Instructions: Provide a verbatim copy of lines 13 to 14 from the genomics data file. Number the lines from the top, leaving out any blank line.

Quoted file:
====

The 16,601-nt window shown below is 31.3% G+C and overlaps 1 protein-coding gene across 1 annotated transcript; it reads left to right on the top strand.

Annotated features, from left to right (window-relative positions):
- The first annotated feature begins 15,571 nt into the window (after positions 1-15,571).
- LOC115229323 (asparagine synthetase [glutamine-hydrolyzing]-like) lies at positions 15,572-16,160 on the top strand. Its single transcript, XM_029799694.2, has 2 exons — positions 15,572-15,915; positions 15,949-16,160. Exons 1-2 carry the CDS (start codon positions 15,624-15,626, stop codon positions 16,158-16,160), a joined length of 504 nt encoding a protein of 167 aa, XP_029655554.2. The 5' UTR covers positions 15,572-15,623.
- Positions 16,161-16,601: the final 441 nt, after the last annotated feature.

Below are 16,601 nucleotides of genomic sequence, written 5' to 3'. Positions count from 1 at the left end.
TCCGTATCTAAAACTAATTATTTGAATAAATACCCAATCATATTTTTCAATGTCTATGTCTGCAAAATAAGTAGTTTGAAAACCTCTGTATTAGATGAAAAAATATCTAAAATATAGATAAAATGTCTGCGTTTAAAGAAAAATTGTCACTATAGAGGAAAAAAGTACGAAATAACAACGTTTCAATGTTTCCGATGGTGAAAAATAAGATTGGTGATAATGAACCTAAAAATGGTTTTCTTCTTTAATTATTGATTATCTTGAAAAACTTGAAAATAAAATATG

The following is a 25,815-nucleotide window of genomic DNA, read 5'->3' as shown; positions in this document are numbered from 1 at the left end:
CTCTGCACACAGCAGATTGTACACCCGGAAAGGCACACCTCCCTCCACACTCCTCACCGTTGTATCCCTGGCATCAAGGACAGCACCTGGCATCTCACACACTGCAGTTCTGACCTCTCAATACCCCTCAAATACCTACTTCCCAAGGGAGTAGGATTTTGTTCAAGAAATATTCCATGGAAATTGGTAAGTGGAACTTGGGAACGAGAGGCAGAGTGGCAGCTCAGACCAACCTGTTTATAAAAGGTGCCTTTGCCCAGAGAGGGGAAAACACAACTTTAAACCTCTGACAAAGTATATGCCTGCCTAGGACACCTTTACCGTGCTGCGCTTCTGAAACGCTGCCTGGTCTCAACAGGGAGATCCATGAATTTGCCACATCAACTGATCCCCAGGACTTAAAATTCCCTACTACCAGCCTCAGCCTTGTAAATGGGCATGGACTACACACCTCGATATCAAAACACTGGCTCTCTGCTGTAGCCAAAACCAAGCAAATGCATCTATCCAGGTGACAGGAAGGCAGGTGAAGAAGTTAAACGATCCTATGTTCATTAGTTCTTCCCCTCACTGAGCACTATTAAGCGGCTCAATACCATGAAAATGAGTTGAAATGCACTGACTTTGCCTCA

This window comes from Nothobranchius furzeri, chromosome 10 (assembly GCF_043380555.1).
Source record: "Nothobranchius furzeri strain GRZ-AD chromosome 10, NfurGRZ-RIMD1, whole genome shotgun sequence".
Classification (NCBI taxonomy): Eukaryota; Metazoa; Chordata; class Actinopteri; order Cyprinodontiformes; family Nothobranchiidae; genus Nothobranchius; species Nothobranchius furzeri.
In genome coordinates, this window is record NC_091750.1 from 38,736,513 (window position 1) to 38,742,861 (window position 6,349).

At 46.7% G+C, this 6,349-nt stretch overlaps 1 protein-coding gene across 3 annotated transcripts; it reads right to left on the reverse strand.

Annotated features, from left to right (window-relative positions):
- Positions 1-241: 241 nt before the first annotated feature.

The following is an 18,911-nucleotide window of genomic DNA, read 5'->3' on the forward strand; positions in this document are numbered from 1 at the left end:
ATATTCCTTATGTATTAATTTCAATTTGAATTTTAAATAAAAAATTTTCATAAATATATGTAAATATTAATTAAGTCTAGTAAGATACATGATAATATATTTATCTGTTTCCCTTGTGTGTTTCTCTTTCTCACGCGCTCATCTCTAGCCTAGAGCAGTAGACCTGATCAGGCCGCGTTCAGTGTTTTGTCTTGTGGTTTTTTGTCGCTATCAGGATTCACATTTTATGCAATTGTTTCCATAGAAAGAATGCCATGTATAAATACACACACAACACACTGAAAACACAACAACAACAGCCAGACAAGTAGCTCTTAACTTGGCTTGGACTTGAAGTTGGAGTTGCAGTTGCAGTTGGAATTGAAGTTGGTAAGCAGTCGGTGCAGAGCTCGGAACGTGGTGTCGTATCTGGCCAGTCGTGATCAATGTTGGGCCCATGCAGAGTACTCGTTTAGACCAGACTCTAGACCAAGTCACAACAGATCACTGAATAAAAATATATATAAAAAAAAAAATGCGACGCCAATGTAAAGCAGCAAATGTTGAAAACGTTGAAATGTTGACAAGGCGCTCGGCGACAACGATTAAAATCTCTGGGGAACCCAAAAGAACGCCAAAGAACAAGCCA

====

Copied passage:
In genome coordinates, this window is record NC_091750.1 from 38,736,513 (window position 1) to 38,742,861 (window position 6,349).

At 46.7% G+C, this 6,349-nt stretch overlaps 1 protein-coding gene across 3 annotated transcripts; it reads right to left on the reverse strand.